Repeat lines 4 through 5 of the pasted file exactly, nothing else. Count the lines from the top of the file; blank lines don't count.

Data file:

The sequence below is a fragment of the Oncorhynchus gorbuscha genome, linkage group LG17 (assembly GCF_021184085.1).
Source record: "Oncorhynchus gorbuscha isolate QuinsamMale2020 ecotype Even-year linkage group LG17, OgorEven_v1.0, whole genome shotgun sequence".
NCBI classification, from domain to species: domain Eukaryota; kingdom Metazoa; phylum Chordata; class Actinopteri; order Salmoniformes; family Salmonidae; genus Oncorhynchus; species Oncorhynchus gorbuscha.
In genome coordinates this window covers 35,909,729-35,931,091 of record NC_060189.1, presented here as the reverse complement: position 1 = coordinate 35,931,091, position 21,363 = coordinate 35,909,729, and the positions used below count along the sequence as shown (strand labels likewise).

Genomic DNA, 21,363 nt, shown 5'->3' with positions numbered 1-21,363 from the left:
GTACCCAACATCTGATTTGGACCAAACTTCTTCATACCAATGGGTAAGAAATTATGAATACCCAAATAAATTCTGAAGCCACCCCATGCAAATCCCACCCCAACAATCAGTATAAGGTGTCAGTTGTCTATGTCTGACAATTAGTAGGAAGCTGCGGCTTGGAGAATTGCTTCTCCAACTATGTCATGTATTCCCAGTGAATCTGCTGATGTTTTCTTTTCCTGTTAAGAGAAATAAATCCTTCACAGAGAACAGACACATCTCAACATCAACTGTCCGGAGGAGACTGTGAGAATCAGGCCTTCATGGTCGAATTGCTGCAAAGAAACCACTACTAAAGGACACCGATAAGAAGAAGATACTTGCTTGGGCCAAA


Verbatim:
In genome coordinates this window covers 35,909,729-35,931,091 of record NC_060189.1, presented here as the reverse complement: position 1 = coordinate 35,931,091, position 21,363 = coordinate 35,909,729, and the positions used below count along the sequence as shown (strand labels likewise).

Genomic DNA, 21,363 nt, shown 5'->3' with positions numbered 1-21,363 from the left: